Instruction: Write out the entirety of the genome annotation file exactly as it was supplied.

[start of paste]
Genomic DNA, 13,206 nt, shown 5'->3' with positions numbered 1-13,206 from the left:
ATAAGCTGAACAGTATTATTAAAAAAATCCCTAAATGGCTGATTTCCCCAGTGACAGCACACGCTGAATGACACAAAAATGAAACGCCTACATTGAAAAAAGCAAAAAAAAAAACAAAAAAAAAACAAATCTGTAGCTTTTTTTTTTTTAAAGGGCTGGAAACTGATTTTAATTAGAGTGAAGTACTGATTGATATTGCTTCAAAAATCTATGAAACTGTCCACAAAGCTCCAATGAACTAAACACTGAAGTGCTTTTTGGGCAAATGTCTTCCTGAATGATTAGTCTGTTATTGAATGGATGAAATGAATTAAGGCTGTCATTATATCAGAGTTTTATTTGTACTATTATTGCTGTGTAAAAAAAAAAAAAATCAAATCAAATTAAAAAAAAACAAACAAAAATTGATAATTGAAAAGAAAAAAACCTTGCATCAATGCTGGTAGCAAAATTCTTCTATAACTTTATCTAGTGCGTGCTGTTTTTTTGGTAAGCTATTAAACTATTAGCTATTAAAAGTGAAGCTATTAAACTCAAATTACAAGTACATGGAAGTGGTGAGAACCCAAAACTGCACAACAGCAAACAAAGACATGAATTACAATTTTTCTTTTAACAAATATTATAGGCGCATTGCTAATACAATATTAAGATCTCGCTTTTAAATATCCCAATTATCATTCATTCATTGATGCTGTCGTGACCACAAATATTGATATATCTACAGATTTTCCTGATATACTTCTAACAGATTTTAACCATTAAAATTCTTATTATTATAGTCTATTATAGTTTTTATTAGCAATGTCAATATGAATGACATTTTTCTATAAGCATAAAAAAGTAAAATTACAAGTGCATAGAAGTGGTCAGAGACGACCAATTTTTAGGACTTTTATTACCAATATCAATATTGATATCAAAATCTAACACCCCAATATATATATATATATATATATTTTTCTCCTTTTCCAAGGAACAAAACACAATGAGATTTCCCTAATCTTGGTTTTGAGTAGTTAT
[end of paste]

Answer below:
Genomic DNA, 13,206 nt, shown 5'->3' with positions numbered 1-13,206 from the left:
ATAAGCTGAACAGTATTATTAAAAAAATCCCTAAATGGCTGATTTCCCCAGTGACAGCACACGCTGAATGACACAAAAATGAAACGCCTACATTGAAAAAAGCAAAAAAAAAAACAAAAAAAAAACAAATCTGTAGCTTTTTTTTTTTTAAAGGGCTGGAAACTGATTTTAATTAGAGTGAAGTACTGATTGATATTGCTTCAAAAATCTATGAAACTGTCCACAAAGCTCCAATGAACTAAACACTGAAGTGCTTTTTGGGCAAATGTCTTCCTGAATGATTAGTCTGTTATTGAATGGATGAAATGAATTAAGGCTGTCATTATATCAGAGTTTTATTTGTACTATTATTGCTGTGTAAAAAAAAAAAAAATCAAATCAAATTAAAAAAAAACAAACAAAAATTGATAATTGAAAAGAAAAAAACCTTGCATCAATGCTGGTAGCAAAATTCTTCTATAACTTTATCTAGTGCGTGCTGTTTTTTTGGTAAGCTATTAAACTATTAGCTATTAAAAGTGAAGCTATTAAACTCAAATTACAAGTACATGGAAGTGGTGAGAACCCAAAACTGCACAACAGCAAACAAAGACATGAATTACAATTTTTCTTTTAACAAATATTATAGGCGCATTGCTAATACAATATTAAGATCTCGCTTTTAAATATCCCAATTATCATTCATTCATTGATGCTGTCGTGACCACAAATATTGATATATCTACAGATTTTCCTGATATACTTCTAACAGATTTTAACCATTAAAATTCTTATTATTATAGTCTATTATAGTTTTTATTAGCAATGTCAATATGAATGACATTTTTCTATAAGCATAAAAAAGTAAAATTACAAGTGCATAGAAGTGGTCAGAGACGACCAATTTTTAGGACTTTTATTACCAATATCAATATTGATATCAAAATCTAACACCCCAATATATATATATATATATATATTTTTCTCCTTTTCCAAGGAACAAAACACAATGAGATTTCCCTAATCTTGGTTTTGAGTAGTTAT